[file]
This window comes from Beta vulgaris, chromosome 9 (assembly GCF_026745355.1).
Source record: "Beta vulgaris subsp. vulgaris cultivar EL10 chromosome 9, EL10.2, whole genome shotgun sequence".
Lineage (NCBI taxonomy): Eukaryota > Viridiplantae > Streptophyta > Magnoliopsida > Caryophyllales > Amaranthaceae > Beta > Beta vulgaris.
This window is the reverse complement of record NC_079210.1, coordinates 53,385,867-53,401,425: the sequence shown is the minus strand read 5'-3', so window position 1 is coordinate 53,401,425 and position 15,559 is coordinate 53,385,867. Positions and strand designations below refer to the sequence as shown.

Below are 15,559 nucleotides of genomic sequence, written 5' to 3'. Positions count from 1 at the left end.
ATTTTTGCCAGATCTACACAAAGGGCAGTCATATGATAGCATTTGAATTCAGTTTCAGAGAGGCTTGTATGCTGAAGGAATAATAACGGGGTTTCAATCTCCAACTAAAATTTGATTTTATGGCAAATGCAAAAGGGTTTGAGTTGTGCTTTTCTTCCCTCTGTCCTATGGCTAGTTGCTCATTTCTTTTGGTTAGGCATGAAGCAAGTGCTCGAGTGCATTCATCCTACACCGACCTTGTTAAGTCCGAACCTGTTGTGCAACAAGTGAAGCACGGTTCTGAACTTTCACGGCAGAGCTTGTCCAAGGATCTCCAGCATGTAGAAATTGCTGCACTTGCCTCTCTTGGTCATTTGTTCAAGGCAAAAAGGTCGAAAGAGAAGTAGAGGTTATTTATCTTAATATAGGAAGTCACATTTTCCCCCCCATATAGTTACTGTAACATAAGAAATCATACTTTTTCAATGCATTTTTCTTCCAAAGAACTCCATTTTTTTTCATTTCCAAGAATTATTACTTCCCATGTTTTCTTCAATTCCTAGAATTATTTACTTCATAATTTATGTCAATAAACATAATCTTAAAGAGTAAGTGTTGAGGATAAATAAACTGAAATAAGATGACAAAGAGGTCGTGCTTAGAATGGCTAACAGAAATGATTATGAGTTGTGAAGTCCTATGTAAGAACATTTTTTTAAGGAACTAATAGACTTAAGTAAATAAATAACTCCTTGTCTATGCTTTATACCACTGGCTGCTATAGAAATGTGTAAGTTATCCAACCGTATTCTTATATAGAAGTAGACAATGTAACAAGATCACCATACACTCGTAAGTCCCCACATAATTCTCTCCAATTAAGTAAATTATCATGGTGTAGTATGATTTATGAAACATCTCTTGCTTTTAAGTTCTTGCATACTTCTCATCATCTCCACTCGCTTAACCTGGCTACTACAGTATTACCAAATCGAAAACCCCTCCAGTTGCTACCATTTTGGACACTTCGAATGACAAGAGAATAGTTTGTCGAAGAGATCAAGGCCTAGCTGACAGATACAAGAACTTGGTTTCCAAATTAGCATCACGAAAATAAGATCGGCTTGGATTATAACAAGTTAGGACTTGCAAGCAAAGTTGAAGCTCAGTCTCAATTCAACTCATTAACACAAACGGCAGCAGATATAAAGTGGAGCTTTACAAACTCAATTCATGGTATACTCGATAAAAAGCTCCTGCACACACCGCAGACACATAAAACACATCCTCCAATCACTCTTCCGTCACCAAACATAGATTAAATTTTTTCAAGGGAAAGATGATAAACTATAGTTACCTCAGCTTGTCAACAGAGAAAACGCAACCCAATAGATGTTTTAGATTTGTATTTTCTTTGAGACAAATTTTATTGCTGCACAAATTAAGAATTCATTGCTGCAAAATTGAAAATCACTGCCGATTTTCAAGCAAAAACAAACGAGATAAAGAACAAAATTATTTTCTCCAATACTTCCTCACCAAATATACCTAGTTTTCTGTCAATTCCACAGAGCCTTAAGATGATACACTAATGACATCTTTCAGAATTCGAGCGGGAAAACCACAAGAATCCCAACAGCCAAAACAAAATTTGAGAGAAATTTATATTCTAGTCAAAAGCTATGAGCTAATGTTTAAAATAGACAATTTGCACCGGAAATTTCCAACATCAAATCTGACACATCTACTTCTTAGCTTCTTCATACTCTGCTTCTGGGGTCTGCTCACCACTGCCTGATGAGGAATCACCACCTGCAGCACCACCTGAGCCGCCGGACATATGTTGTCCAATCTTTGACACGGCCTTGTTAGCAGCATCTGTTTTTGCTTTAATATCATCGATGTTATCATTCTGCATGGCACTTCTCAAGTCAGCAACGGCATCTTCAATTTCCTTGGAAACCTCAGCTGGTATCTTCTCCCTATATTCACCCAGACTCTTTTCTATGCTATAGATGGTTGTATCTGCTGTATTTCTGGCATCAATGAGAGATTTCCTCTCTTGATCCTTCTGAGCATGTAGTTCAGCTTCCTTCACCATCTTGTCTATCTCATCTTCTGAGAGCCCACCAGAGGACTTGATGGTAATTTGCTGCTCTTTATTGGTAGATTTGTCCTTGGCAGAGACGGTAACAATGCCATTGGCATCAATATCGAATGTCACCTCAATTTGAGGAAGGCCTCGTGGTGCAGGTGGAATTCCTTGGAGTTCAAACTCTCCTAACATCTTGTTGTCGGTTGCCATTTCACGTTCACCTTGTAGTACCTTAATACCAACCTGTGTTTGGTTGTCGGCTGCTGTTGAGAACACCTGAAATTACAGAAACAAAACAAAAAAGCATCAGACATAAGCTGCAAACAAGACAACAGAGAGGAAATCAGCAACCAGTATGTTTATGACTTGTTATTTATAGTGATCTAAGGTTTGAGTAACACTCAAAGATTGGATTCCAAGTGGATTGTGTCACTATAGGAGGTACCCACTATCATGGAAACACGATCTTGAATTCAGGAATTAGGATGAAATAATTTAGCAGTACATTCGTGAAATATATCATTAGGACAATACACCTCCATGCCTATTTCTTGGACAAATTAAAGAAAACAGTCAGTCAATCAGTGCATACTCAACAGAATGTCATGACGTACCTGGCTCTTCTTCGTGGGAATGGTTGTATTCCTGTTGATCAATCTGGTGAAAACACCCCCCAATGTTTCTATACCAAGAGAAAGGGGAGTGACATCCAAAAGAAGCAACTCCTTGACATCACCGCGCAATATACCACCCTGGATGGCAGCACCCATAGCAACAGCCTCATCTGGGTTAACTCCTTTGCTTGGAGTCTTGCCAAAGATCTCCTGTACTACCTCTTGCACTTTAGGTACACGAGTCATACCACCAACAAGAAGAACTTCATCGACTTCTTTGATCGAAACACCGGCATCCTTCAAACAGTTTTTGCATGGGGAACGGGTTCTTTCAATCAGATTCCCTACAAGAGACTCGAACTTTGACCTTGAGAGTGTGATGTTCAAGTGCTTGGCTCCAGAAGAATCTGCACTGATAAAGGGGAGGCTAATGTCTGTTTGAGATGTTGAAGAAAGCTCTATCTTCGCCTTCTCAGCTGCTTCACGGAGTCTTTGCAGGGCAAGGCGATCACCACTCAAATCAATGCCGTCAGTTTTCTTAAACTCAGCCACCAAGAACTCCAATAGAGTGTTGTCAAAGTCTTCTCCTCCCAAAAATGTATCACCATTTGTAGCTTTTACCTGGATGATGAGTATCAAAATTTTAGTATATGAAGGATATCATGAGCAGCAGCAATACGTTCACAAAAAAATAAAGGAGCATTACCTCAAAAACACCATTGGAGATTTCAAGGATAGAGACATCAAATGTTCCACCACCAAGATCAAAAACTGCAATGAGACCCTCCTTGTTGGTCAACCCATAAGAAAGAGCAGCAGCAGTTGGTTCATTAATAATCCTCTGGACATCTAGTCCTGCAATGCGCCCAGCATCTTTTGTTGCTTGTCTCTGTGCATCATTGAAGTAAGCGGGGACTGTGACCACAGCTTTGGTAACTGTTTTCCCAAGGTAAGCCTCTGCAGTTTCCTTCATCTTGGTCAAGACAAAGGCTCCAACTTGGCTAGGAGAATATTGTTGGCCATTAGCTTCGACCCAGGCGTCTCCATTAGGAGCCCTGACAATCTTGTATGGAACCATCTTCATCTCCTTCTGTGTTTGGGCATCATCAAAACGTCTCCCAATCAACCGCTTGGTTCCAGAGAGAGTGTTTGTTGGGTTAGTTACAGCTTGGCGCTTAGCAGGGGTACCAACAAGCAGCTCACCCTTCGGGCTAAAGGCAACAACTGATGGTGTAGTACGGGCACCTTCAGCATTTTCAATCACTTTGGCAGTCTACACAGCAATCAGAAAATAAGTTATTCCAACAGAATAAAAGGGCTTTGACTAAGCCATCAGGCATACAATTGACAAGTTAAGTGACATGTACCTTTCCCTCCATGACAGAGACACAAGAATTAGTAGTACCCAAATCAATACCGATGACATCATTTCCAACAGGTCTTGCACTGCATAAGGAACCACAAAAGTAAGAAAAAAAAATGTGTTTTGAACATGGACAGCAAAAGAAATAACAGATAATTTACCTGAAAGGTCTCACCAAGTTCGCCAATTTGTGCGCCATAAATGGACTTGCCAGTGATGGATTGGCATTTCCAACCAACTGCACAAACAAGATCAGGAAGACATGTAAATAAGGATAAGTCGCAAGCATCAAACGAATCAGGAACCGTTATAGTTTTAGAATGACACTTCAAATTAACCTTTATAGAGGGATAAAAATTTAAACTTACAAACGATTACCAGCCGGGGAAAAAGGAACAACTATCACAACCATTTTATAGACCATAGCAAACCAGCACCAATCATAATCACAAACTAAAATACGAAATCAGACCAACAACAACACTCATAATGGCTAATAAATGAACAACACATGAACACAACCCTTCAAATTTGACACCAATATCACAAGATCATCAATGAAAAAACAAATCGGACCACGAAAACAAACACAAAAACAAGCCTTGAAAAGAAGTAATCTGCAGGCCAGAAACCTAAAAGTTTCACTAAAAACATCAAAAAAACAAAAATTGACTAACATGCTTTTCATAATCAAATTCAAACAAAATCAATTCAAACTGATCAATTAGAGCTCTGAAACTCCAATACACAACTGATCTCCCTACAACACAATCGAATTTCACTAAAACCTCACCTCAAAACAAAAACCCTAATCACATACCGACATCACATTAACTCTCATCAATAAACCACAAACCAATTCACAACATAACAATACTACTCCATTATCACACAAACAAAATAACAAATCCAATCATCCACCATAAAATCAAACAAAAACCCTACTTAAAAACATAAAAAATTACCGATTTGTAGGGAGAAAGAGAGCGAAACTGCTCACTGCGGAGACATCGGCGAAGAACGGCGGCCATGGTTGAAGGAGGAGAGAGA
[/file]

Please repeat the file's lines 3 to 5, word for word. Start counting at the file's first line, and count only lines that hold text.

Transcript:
Lineage (NCBI taxonomy): Eukaryota > Viridiplantae > Streptophyta > Magnoliopsida > Caryophyllales > Amaranthaceae > Beta > Beta vulgaris.
This window is the reverse complement of record NC_079210.1, coordinates 53,385,867-53,401,425: the sequence shown is the minus strand read 5'-3', so window position 1 is coordinate 53,401,425 and position 15,559 is coordinate 53,385,867. Positions and strand designations below refer to the sequence as shown.

Below are 15,559 nucleotides of genomic sequence, written 5' to 3'. Positions count from 1 at the left end.